Summertime - a time for bike rides, pick-up soccer games, fireflies, campfires, burned marshmallows.
Teachers will also tell you it's a time when kids forget much of what they learned during the school year.
So when looking for summer reading possibilities, why not sneak in a little pain-free learning by turning to some of the excellent non-fiction books that are targeted at children?
Levine, Houghton Mifflin, $15.
This terrific book for all ages features well-written, entertaining one-page biographies by the editor of Rolling Stone Press of such music pioneers as Bill Haley, Fats Domino, Little Richard and Elvis Presley. There's tons of interesting information packed into each page and the hip portraits by Levine are a riot. (If ever a book begged to be published with a CD, this is it.)
illustrated by Lisa Cohen (Hyperion/Jump at the Sun, $15.99)
Lester seems to capture the rhythm of the blues in his amusing, lyrical profiles of blues greats Bessie Smith, Mahalia Jackson, Muddy Waters, Billie Holiday, Ray Charles and more. Cohen's pop-art portraits are fun. At the end Lester includes a "Recommended Listening" page listing CDs of each artist.
The author-illustrator offers a fascinating exploration of the achievement of John and Washington Roebling, the father and son who designed and built the Brooklyn Bridge. Targeted for ages 8 to 12, the book looks at the daunting engineering problems presented by the construction of what was later dubbed the Eighth Wonder of the World, and the Roeblings' brave and brilliant approach to solving them. (John died of lockjaw after his foot was crushed during the project; his son was left permanently disabled by repeated attacks of the "bends" he suffered working below sea level). Curlee's similarly excellent "The Statue of Liberty" also features precise acrylic paintings from photographic transparencies. Anybody visiting New York City with the kids this summer should definitely check out these books first.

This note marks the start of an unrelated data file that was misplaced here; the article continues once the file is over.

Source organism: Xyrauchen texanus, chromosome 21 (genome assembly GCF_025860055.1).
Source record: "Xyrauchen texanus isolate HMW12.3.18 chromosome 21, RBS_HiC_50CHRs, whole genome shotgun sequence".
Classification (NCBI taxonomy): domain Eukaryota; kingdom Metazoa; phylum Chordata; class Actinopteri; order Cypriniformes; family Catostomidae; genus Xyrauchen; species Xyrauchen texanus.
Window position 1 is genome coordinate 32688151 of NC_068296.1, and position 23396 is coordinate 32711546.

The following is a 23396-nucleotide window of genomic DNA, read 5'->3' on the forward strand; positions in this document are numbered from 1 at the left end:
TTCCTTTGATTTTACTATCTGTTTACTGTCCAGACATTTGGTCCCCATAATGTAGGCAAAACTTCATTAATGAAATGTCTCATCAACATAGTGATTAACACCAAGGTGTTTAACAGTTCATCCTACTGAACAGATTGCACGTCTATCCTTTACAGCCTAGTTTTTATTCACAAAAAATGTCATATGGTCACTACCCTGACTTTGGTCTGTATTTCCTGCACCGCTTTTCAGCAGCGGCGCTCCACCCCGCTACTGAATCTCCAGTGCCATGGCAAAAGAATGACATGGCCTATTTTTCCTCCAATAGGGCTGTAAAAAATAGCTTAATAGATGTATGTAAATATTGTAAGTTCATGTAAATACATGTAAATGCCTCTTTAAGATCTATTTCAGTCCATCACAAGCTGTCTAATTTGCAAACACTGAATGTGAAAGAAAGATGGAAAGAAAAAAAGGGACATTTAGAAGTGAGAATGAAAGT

This picture book for ages 4 to 8 is an affecting fictional treatment of a little-known chapter in American history. A Chinese-American author invents two brothers, Shek and Little Wong, to illustrate the experience of the Wolf Girls, An Unsolved Mystery From History," by Jane Yolen and Heidi Elisabet Yolen Stemple, illustrated by Roger Roth, Simon & Schuster, $16.
This second book in this "Unsolved Mystery" series for ages 6 and up invites kids to do their own detective work, effectively illustrating how difficult a job the historian faces in ferreting out the truth from incomplete historical records. The authors tell the story of a missionary in India in 1920 who claimed that two girls at his orphanage had been raised by wolves; nuggets of historical background and definitions are sprinkled throughout. Kids may be disappointed at the lack of answers, but this will get them thinking. (The first book was about the Mary Celeste, a ship found at sea without its passengers.)
Sewall, Atheneum, $16.
Sewall invents a fictional settler, a carpenter from Lancashire, to offer a first-person account of the mix of hardship, danger and ignorance that plagued the Jamestown colony. Kids in the target age group (6 to 10) will no doubt find it interesting that the gentlemen in the group refused to work when they got to the New World, and that Capt. John Smith finally had to issue a proclamation: "He that will not worke shall not eate."
This excellent book for all ages offers a concise, comprehensive and readable account of the war in just 90 pages, along with excellent full-color maps and historic photographs. Each page offers "Quick Facts," for example: Movie director John Ford was on Midway Island and shot a documentary of the battle.
Roop, pictures by Thomas Allen, Atheneum, $16.
The Roops combine the experience of two whalers' daughters for this interesting book, written in journal form, each day's entry ending: "Goodbye, for Today." For ages 7 to 10, it chronicles the excitement and danger of life aboard a whaler in 1871. (The ship ended up trapped in Arctic ice and the family had to abandon it.)
An acclaimed artist offers a fascinating, meticulously researched account of the events that led up to the infamous massacre of the Lakota by the U.S. Army at Wounded Knee in 1890. Waldman's book (including his gorgeous full-color paintings and black and white images) is an excellent way for readers 9 and up to understand the history of the American West. A portion of the proceeds from sales of the book is being donated to the Oglala Lakota College Endowment Fund.
Hudson Talbott, available at the library.
Aimed at readers 8 and up, this is fiction that reads like a suspense novel. The writer-illustrator offers a fascinating account of Jaap Penraat, a Dutchman who saved more than 400 Jews, by printing counterfeit ID cards and work papers that train passengers carried to "prove" they were traveling to work for the Nazis on an Atlantic Wall. (Talbott is the writer-illustrator whose "We're Back, a Dinosaur's Story" was made into an animated film last year.)